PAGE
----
- Standard Number:
OSHA requirements are set by statute, standards and regulations. Our interpretation letters explain these requirements and how they apply to particular circumstances, but they cannot create additional employer obligations. This letter constitutes OSHA's interpretation of the requirements discussed. Note that our enforcement guidance may be affected by changes to OSHA rules. Also, from time to time we update our guidance in response to new information. To keep apprised of such developments, you can consult OSHA's website at http://www.osha.gov.
July 15, 1994
The Honorable Thomas H. Andrews
U.S. House of Representatives
136 Commercial Street
Portland, Maine 04101
Dear Congressman Andrews:
Thank you for your letter of June 2 concerning the Occupational Safety and Health Administration's (OSHA) Hazard Communication Standard (HCS), 29 CFR 1910.1200. Your constituent, Mr. Dennis Doughty, requested clarification on the coverage of household products in a small group home.
Your constituent indicates he has been informed that it is OSHA policy to require small group homes to obtain material safety data sheets on ordinary consumer products used in such homes by its employees, and to train the employees in the safe use of these products. He notes that while the training is invaluable, there is effort involved in obtaining the needed MSDS and conducting the training, and he urges the policy be changed.
In fact, OSHA has no policy that specifically addresses the application of its hazard communication standard in group homes. Employment conditions in group homes vary from establishment to establishment, and the application of standards can only be assessed with respect to the hazards faced by the employees in each establishment.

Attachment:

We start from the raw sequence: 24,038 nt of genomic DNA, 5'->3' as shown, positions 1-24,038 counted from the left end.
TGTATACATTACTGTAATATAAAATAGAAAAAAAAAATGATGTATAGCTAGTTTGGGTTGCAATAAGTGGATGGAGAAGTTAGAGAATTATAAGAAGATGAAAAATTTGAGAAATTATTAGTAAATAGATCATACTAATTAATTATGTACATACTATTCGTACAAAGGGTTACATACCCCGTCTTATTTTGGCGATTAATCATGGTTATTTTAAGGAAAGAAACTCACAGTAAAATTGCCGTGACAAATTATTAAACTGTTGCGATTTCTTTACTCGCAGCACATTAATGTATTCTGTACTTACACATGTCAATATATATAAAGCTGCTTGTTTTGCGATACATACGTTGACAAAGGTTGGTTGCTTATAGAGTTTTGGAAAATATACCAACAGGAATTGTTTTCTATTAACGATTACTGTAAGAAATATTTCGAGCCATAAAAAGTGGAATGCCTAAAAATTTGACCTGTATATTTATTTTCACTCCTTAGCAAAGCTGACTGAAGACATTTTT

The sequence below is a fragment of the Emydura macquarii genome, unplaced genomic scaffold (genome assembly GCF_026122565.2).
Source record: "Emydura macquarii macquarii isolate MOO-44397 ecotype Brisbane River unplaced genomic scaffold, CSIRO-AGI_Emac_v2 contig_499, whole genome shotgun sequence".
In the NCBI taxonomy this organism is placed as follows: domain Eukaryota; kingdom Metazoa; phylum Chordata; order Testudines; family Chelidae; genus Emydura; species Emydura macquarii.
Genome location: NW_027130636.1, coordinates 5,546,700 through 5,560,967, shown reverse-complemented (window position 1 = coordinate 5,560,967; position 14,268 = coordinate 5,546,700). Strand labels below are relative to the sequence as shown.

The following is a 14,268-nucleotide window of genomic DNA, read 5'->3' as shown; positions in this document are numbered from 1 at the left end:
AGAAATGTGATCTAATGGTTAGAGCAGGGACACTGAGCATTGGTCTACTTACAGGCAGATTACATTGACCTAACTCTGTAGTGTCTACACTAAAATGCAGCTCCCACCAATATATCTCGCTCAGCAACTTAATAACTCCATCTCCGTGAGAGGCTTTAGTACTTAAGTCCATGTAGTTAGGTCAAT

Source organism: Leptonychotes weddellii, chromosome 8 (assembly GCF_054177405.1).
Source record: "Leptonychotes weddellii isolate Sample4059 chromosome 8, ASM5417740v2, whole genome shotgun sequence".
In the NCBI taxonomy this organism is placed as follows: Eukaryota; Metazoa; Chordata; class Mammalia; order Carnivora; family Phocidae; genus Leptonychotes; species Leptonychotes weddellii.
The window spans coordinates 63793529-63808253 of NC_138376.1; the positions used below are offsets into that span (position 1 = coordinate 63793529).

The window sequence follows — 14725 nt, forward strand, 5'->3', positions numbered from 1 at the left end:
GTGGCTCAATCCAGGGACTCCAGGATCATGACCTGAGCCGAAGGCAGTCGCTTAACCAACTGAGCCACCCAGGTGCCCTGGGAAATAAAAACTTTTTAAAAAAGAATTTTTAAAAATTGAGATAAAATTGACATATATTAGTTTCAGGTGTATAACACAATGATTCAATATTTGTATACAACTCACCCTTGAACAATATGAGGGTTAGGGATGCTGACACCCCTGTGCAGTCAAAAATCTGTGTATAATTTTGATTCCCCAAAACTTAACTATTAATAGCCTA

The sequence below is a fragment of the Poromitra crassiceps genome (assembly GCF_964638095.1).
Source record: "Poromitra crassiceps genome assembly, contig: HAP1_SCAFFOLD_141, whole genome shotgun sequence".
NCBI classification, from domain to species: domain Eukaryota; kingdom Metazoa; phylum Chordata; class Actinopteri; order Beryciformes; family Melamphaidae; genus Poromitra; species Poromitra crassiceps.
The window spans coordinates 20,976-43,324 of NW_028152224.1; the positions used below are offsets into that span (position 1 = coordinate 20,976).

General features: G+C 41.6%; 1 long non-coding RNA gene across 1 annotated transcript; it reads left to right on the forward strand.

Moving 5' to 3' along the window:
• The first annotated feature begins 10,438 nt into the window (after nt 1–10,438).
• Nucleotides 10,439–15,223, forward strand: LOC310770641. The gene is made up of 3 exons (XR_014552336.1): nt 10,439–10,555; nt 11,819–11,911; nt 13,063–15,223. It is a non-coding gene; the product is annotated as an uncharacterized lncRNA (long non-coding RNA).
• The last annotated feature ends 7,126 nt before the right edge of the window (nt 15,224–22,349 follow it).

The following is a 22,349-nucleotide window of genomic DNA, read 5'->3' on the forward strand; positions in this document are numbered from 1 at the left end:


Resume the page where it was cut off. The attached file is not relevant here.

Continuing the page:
The agency does have an explicit policy of not applying the hazard communication standard to employee use of consumer products when those products are used in the same manner as an ordinary consumer -- i.e., when employees would not be exposed to more significant hazards than ordinary consumers due to duration or frequency of exposure. This policy applies to any employer, including group homes.
Specifically, paragraph (b)(6)(ix) of the final standard, published on February 9 of this year, provides that:
Any consumer product ... where the employer can show that it is used in the workplace for the purpose intended by the chemical manufacturer ... and the use results in a duration and frequency of exposure which is not greater than the range of exposures that could reasonably be experienced by consumers when used for the purpose intended;
It is possible that in a very small group home, for example, with only five residents, that the range of exposures encountered by the staff would be no greater than that experienced by consumers for products such as dish detergent or floor wax. In that case, no Material Safety Data Sheet (MSDS) would be required. However, based on the limited information your constituent has provided, it is not possible for us to make such a determination. OSHA could only make this determination through actual observation of conditions of use in the group home and by interviewing the employer and employees.
The purpose of the HCS is to ensure that employers and employees have ready access to information regarding the hazards of chemicals used in their workplaces. As you may be aware, OSHA has conducted extensive analyses demonstrating that these information provision requirements are necessary to protect workers from hazardous exposures, and further, do not place excessive burdens on the employer.
The MSDS contains valuable information on the hazards of a product, particularly regarding safe handling, clean-up, and first-aid procedures. If an MSDS is not received for a product labeled as hazardous, the employer may simply write to the address listed on the label to request an MSDS.
Regarding training, the group home does not need to train workers on each individual product. Workers must be trained so that they understand the various hazards of the products they work with and how to protect themselves from these hazards. For example, workers need to understand the need for using household rubber gloves with products which can irritate the skin (e.g., many cleaning products), and the need for ensuring adequate ventilation when using products which are inhalation hazards (e.g., floor wax, solvents). A copy of the amended HCS is enclosed for your reference.
We hope this information is helpful. If you have any further questions please contact OSHA's Office of Health Compliance Assistance at (202) 219-8036.
Joseph A. Dear